New Caledonia is probably best known as a beach and nature holiday destination. If you're not interested in lazing about on the sand there is hiking in the countryside. We met some intrepid Sydney based Parisians who were going to trek for seven days across the island. Not sure how they were going to fit the bottles of wine in the back pack though.
Our favourite attraction in Noumea is this, the humble supermarket.
Supermarkets in Noumea are basically French. There's French everything. We were in heaven. The Pacific Franc was almost on parity with the Aussie dollar so we didn't have the often cited problem of Nouméa being expensive. Our favourite supermarket was the Michel Ange, about 10 minutes walk towards the city from our hotel in Anse Varte. It had an excellent deli. There was a wide variety of well known names like Carrefour and Casino, it's worth checking them all out as the range varies. Apparently the big Carrefour out of town was the best supermarket of all.
Even simple things like a tin of veggies becomes exciting when the label is in French. There was soooo much stuff we wanted to try but you need years, not days to work your way through a whole supermarket. We could have spent a month in the biscuit section alone.
You can even get frozen frog legs.
The supermarket deli has lots of local made produce as well, all with a French touch.
Trying out the french cheeses and meat goodies was a holiday highlight, much cheaper than Australia.
Noumea is also great for getting stuck into French wine. You can get a reasonable bottle of turps for $10 or so, prices are higher than France but hey, we're in the Pacific. Fancy pants French champagne was a good buy, prices seemed about the same as Australian duty free.
Top shelf Australian Fruity Lexia attracts a luxury tax however. Almost $25 a cask! Strewth! Dom Perignon was on the next shelf, the bottom shelf, go figure.
As well as local beers (Number One for your standard lager and Havannah for an amber ale) there are some Pacific brews floating around as well. Hinano from Tahiti was good.
One of the foodie highlights of Noumea is one of the simplest: freshly baked baguettes. These are available everywhere, from supermarkets such as this, to corner stores to servos. Fantastic.
A local baker proudly shows us his woodfired oven (dang we didn't we take his photo?). Baking goes all day so you can always get your baguettes super fresh.
Mr Shawn's ultimate Noumea foodie highlight was simply ripping off a hunk of fresh baguette and slathering on some French inspired local produce, such as duck rillettes and magrette de canard. And French butter...
Another treat from the deli is this Tahitian salad: raw fish, coconut and lime, it's divine.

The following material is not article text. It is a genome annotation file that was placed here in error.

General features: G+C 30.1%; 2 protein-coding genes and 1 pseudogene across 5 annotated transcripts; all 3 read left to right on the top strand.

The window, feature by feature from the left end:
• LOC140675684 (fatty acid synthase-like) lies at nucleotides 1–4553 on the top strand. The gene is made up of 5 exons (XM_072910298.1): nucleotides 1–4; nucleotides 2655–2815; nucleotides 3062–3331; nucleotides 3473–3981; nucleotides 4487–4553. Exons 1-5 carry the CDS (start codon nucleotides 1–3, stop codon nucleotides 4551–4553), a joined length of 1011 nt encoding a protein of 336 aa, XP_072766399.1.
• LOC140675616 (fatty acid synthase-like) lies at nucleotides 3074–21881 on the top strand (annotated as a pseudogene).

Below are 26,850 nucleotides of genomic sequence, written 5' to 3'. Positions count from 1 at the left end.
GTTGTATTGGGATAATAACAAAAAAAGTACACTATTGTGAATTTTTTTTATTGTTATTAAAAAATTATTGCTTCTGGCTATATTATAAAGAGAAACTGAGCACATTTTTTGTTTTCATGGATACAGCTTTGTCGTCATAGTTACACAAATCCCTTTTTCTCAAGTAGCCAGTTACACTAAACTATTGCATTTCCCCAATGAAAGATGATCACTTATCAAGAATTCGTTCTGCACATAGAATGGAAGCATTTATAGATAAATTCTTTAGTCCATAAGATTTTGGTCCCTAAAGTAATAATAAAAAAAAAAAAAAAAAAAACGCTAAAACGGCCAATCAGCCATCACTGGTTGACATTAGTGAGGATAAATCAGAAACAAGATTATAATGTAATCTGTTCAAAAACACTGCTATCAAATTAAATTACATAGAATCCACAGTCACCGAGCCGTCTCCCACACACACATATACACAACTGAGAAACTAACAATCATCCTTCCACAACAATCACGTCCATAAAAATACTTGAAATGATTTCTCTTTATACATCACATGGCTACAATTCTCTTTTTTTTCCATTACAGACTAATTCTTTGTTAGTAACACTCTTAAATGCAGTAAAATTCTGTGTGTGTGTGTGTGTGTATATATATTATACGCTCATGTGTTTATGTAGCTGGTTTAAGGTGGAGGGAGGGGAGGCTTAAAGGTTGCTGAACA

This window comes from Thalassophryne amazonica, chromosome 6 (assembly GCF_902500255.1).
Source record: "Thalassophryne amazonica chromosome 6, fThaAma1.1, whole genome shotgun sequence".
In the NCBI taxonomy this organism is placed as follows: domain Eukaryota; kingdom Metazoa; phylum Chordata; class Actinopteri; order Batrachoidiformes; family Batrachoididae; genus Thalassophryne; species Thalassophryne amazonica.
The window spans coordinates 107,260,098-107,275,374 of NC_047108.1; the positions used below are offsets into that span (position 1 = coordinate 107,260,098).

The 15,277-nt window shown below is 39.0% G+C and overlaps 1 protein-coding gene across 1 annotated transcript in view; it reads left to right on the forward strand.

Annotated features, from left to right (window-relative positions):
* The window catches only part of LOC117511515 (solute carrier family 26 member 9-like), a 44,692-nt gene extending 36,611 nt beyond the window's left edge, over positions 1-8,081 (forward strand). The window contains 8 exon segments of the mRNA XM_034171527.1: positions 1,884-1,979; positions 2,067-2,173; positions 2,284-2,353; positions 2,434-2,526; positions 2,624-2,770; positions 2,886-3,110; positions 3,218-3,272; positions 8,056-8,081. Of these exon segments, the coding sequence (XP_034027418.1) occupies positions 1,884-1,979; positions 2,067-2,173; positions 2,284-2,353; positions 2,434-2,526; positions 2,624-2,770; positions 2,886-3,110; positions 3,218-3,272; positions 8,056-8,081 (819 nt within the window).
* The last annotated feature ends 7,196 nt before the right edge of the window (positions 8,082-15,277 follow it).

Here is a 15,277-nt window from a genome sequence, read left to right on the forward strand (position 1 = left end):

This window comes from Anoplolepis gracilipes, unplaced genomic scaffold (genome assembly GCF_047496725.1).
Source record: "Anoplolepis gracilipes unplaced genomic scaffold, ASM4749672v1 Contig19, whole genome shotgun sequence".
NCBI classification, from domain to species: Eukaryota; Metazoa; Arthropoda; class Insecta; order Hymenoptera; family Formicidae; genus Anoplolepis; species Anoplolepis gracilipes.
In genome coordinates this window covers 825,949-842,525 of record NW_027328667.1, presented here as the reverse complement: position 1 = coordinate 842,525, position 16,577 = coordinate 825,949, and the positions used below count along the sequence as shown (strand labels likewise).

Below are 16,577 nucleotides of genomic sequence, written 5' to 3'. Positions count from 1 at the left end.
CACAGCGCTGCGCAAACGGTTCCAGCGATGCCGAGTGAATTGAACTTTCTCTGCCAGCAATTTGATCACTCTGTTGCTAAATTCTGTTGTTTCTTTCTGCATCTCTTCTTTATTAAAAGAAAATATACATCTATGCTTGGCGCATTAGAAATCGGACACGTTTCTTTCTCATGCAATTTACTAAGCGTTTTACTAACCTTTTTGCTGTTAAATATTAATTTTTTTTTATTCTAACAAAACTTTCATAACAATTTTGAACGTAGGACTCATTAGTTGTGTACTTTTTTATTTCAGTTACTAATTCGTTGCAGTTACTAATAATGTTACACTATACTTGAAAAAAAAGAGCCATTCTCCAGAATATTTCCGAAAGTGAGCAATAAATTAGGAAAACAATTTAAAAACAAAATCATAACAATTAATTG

Another Noumea pleasure are bakery sweeties, think French pasty. Shawn's Dad would often wander off on a walk and come back with a box of these. The éclairs became a fast favourite.
Some great sweeties from an Algerian deli in the Latin Quarter, below an Algerian restaurant. There was food influence from many French speaking countries.
Locally made banana coconut jam. A dollop on fresh baguette with a bit of cream. Party.
Noumea is purdy.
Noumea food nerd attraction #453 is the butchers. Boucherie Du Val Plasisance is opposite the Le Miretti-Gascon restaurant.
There's not a lot of selection but what they have looks great. There is a small beef industry here and there's loads of venison.
The butcher also does small goods which he makes himself. We snacked on venison terrine, great on fresh baguettes.
We load up on local duck confit from the butchers at about $16 each. These came with a mound of duck fat, scraped off and in the bowl behind. We couldn't believe how much yummy fat they were coated with. If only we could bring it home...
Shawn's mum bakes the duck confit and rustles up some potato chips cooked in duck fat. Yes, chips cooked in duck fat is as good as it sounds.
In Noumea's town centre there's a local fresh produce market, the Marche Municipal, open something like 4.30am to 12pm. We visit mid-morning on a Monday and it's pretty much dead.
We're told to visit on Saturday morning when all the locals gather, the difference was amazing, it's busy and cheerful, folks from all walks of life are here, even Queenslanders.
Shawn's Mum looks happy because she's just bought some live mud crabs for about $14 a kilo. We saw them for $40 a kilo at home the other day.
Coffee bar at the market. There's not many dairy cows in New Caledonia so fresh milk is scarce, best take your coffee black...
The land isn't ripe for cultivation so fresh fruit and veggies are comparably expensive, though Mr Shawn was in hog heaven as local papaya was in season for around $3 a kilo. There were lots of pacific style root vegetables like taro and cassava on offer, but most stuff is imported.
The market has several pastry vendors...
And a butcher or two...
We find a Chinese stall holder selling some street food snackages. Some kind of fried prawny fishcake.
Spicy coconutty stuff in sticky rice.
A sweet'n'savour sticky rice number.
Random local deli in the suburbs. There were many places that had ready made meals to take home and eat.
Shawn's mum cooked up the muddies from the market, these were the sweetest, tastiest muddies we've had in memory, no kidding. [Later we're told by lady in Shawn's Mum's French class that New Caledonian mud crabs are so delicious because they feed on coconut palms].
Local prawns are also excellent, love their purdy blue colour.
Friendly locals wagging goodbye. We don't want to leave.
Self-catering is by far the best when you stay in an apartment. We stayed at the Best Western Premier La Promenade and would happily do so again.